CHINESE RESIDENTS ACCOUNT FOR 19.3% of the world’s population, yet 26.9% of all cancer-related deaths occur in China. This disparity leaves epidemiologists like Zuo-Feng Zhang, MD, PhD, associate dean for research at the UCLA Fielding School of Public Health (FSPH) and professor in the school’s Department of Epidemiology, determined to learn more about the factors that increase the susceptibility of the Chinese population to certain cancers. Zhang notes that previous research on cancer risk factors in China has been limited by small sample sizes, inconsistent measurements, and a lack of precise and accurate data. To address these shortcomings, Zhang and his former FSPH postdoctoral fellow Jin-Kou Zhao, PhD, who directed the Department of Non-communicable Chronic Disease Control of the Jiangsu Provincial Center for Disease Control and Prevention (CDC), have conducted a rigorous population-based, case-control study of the lifestyle, behavioral, environmental, and genetic factors associated with China’s four most common cancers: lung, liver, stomach, and esophagus — the findings of which are informing further research and cancer prevention efforts throughout the world’s most populous nation.
Between 2003 and 2010, Zhang, Zhao and their colleagues collected data on lifestyle, behavioral and environmental exposures, along with biological materials for molecular markers, from more than 10,000 individuals with one of these four leading cancers, as well as more than 8,000 healthy controls, in four counties of Jiangsu province. In Jiangsu Four Cancers Study: a large case-control study of lung, liver, stomach, and esophageal cancers in Jiangsu Province, China (JFC Study; European Journal of Cancer Prevention, July 2017), they reported the results of an unconditional logistic regression which showed strong associations between tobacco smoking and all four cancers; alcohol consumption and the risk of liver and esophageal cancers; a family history of cancer and the risk of esophageal, stomach and liver cancers; and low education and the risk of esophageal, stomach and liver cancers.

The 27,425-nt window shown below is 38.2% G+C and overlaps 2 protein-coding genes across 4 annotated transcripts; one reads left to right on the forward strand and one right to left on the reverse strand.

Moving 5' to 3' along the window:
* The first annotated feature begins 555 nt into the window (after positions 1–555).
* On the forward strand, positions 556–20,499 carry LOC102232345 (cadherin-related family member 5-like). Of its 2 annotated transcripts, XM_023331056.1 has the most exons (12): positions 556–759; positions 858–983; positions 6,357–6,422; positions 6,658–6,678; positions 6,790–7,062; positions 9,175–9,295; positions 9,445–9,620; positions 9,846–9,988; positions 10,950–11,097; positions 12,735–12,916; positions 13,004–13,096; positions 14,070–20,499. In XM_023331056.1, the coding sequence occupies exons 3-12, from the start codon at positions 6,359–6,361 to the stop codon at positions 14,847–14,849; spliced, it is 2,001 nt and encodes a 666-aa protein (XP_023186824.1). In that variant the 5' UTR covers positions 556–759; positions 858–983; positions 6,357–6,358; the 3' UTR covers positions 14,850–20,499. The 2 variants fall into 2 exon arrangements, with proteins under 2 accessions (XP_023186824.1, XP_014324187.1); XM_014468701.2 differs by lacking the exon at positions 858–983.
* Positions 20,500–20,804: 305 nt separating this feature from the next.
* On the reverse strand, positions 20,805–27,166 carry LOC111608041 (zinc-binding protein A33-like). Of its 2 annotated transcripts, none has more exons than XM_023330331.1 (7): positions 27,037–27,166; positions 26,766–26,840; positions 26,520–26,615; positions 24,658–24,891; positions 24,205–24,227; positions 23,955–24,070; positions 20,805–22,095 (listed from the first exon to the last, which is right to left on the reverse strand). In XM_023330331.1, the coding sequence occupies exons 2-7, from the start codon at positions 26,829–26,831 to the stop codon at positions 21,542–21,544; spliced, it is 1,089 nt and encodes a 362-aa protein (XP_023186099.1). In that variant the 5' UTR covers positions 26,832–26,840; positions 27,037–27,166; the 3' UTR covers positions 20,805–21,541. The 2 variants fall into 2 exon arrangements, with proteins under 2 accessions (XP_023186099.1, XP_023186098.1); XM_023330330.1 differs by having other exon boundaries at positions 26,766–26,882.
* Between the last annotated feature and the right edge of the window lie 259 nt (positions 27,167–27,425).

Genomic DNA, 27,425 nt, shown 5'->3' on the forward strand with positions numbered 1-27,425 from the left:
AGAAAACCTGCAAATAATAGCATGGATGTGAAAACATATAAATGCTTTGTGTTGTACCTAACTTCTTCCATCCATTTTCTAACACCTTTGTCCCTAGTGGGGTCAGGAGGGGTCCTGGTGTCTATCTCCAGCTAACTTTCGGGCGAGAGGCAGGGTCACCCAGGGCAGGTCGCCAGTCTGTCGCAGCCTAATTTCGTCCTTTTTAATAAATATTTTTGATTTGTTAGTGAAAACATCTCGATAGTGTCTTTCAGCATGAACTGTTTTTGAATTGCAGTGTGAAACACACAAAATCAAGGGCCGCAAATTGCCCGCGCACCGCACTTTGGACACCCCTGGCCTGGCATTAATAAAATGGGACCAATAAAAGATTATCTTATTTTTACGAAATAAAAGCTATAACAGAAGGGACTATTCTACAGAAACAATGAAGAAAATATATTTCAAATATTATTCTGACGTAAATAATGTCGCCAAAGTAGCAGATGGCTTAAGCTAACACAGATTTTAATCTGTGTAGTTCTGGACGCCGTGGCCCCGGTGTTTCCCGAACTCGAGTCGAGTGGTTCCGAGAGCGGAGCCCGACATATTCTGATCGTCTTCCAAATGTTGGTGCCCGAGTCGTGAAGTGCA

“An important factor in our study’s success was the focus on quality control,” says Zhang, who made numerous trips to Jiangsu, where he and Zhao trained CDC-appointed investigators in research protocols, the data gathering process and informed consent. “Before our study, reliable data of this scale was non-existent in Jiangsu, but through JFC we have been able to provide researchers and local authorities with the necessary data to start countering the burden of cancer in this region,” Zhang says. Investigators around the world continue to use JFC data for studies of the protective virtues of raw garlic, green tea and indoor ventilation for various cancer sites; in addition, publications drawing from the JFC data to study cancer risks associated with air pollution, molecular genetics, and gene-environment interactions are currently under review.
“Our research aims to give individuals the tools to protect themselves from cancerous conditions that are within their control, such as consuming raw garlic to reduce the cancer risks that come with air pollution and secondhand smoking,” Zhang says. At the population level, the findings have had an impact in the counties of Dafeng and Ganyu, where local authorities have based their cancer prevention efforts on JFC data. Furthermore, the data continue to provide increasing clarity on the risk factors involved in the four major cancers, serving as an unprecedented guide for prevention strategies throughout the country.
The study Jiangsu Four Cancers Study: a large case-control study of lung, liver, stomach, and esophageal cancers in Jiangsu Province, China was published in the European Journal of Cancer Prevention in July, 2017.